A Warrior will allow you significantly better defense, and a far easier time during the early game; however, you will suffer later in the game for lack of access to the Bikill spell; a spell that doubles a person's attack. In the NES version, each boss in regenerates a range of HP every turn. Killing them will become literally impossible if you cannot do enough damage per round. Besides that, you will also find it hard to hit groups of enemies with AoE spells (such as Firebane, Iceblast, and Boom).
Some of the mid-tier offensive spells can be used via magic-casting equipment); but you'll never have access to the highest tier spells with a magic user. In addition, Bikill cannot be used unless you class change someone into a Sage (which is recommended, especially for beginners). One Bikill user will be enough if this is the way you choose to go; just be aware that Sages level more slowly than any other party member. They will not gain access to the higher level Cleric and Wizard spells without a lot of grinding.
One could, then, try to use a 2nd Fighter; but that will backfire if you stick to that party too long. It's amazing up until the very end of the game; but then the Fighter's poor equipment pool will catch up with it. Magic Armor, for example, reduces all magic damage by 2/3, and is an essential part of reliably surviving enemies who cast powerful spells. Fighters cannot wear that armor, and the enemies are too strong for him to easily kill at that point. You will have problems if you try to fill the party with two Fighters.
Finally, a Wizard will afford you significantly better offense at the cost of durability. Wizards have extremely low HP growth, and they don't gain access to a lot of their most useful spells until the mid-game. Additionally, most bosses have high resistances to most every kind of magic attack; so pure Wizards will also run into the same HP Regeneration issues as a party without Bikill would.
However, Wizards can also be class changed into a Warrior or Fighter later on. In effect, you will be getting a second physical attacker that can also cast Bikill, Increase, and whichever offensive spells you want to use. So if one decides to class change the Wizard at LVL 21, then change their Priest into a Sage, they will gain two Bikill and offensive magic users without sacrificing the durability of their party.
There are, therefore, many choices a person could make; and making this choice is exactly what this page is here to help with. View the potential options below, and choose wisely...
Hero, Soldier, Pilgrim, Wizard *Recommended*
- Soldier >>> Sage
- Pilgrim >>> Warrior
- Wizard >>> Fighter
- Pros - The Soldier's high durability, less grinding required, faster grinding where it is required, early access to Wizard spells, slightly easier final dungeon
- Cons - The Soldier's low speed, moderate cost to equip, the Wizard's low HP and Defense may cause problems early on
- Overall - 10/10
This is the classic party, and the one recommended by the game designers. In fact, it is actually one of the more efficient parties in the game, thanks to learning Bikill early. However, it does have it's weaknesses.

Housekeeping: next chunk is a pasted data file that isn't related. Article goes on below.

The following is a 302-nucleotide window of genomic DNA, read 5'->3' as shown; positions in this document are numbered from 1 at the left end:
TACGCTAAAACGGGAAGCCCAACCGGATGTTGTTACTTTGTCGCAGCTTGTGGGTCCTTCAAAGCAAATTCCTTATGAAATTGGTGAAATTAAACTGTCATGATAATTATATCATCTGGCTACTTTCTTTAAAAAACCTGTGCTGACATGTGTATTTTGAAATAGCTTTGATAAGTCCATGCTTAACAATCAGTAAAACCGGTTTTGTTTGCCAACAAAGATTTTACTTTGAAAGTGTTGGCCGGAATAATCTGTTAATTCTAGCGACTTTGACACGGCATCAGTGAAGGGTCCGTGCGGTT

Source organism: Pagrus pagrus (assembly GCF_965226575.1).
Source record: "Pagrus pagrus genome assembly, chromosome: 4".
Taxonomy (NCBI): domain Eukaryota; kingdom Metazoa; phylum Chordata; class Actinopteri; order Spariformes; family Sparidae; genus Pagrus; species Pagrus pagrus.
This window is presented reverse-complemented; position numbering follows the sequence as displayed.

First of all, you'll have to grind a while to get the Wizard into something resembling fighting shape in the early game. Secondly, the Fighter is the only class fast enough to consistently outspeed enemies without the help of the Starry Ring/Meteorite Bracer. Thirdly, the Fighter is also incredibly powerful in the early game, meaning that he is immensely useful for killing troublesome enemies (such as Hunter Flies, Demon Toadstools, King Froggores, and etc). Fourthly, the Fighters have a higher chance of scoring critical hits than the other classes; meaning that Metal Slimes and Metal Babbles will be slightly easier to kill. Finally, money is extremely tight in the NES version. You will almost never have the money needed to buy everything you would want to buy. Fighters are extremely inexpensive to equip compared to the other classes; put one in your party, and you're basically paying for three party members rather than four.
Without a Fighter, this party will take more damage, and be more expensive to equip in the beginning. The Warrior does eventually overtake the Fighter in usefulness right before the final dungeon, as that's when the Fighter's poor equipment pool finally catches up to it...but until then, the Soldier will never be able to handle troublesome enemies the way the Fighter can. It can provide some added safety against physical attacks; but there's nothing it can do about the multitude of multi-target breath and spell attacks that various enemies can use.
That said, the end result still isn't too bad. The Wizard will at least allow you to learn Bikill early on. It is recommended to change a Warrior to a Sage, a Pilgrim to a Warrior, and the Wizard to a Fighter as this will allow for a very strong party. They will do massive damage and can also use magic, aside from the Warrior and Fighter who can't learn any magic after the change. The solution is to learn some useful magic before the change (for example, have the Pilgrim learn buffs and Healing All magic and the Wizard learn magic like X-Ray or Safe Passage). Magic like Blazemore or Snowtorm will become useless, but the good Attack and Defense of the Warrior and the Agility of the Fighter will compensate for this.
Besides that, the Soldier does have stratospherically high HP, and magic resistant armor that the Fighter cannot wear. You'll still take more damage overall for most parts of the game; but the Soldier himself won't be in any danger of dying. If nothing else, this is a great party for defeating the final boss.
Hero, Merchant, Pilgrim, Fighter *Recommended*
- Merchant >>> Sage